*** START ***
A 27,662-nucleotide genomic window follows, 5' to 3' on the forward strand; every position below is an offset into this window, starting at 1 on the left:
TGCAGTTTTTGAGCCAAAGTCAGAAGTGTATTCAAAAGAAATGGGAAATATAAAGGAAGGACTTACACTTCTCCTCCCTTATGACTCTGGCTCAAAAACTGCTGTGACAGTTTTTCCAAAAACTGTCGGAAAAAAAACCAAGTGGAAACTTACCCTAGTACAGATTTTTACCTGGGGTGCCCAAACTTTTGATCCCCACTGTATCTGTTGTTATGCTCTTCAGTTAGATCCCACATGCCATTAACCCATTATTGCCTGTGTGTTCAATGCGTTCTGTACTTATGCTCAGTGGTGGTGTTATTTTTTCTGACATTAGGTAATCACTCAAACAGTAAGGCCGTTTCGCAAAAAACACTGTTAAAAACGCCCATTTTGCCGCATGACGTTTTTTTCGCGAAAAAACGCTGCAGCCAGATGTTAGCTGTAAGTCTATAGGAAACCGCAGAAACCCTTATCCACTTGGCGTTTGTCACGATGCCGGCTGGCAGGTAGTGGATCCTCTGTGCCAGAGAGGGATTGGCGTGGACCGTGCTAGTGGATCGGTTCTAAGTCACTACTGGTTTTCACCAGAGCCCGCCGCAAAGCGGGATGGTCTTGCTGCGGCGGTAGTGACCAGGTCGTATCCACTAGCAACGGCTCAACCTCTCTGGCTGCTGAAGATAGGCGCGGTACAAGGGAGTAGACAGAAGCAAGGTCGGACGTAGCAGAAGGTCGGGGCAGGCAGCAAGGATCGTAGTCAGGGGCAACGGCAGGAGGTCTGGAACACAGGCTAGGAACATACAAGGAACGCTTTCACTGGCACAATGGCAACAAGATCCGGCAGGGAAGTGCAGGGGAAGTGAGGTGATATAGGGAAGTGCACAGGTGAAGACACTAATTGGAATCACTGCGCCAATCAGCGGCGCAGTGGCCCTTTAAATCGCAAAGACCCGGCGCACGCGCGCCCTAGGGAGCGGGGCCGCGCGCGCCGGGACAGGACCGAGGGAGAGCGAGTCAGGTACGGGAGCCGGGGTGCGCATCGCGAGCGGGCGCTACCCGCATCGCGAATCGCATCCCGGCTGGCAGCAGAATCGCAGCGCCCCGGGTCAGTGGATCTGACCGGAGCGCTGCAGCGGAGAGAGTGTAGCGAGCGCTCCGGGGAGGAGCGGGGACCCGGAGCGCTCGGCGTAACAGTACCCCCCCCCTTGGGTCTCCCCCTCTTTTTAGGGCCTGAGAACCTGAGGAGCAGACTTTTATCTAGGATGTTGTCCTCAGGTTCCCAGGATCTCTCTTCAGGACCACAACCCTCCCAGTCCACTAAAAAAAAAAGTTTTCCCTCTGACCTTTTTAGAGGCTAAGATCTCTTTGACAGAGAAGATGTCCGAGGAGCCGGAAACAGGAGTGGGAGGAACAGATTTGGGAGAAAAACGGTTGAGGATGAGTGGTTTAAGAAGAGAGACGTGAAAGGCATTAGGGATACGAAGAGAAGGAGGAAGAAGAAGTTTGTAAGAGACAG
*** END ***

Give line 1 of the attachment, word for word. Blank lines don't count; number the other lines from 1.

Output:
A 27,662-nucleotide genomic window follows, 5' to 3' on the forward strand; every position below is an offset into this window, starting at 1 on the left: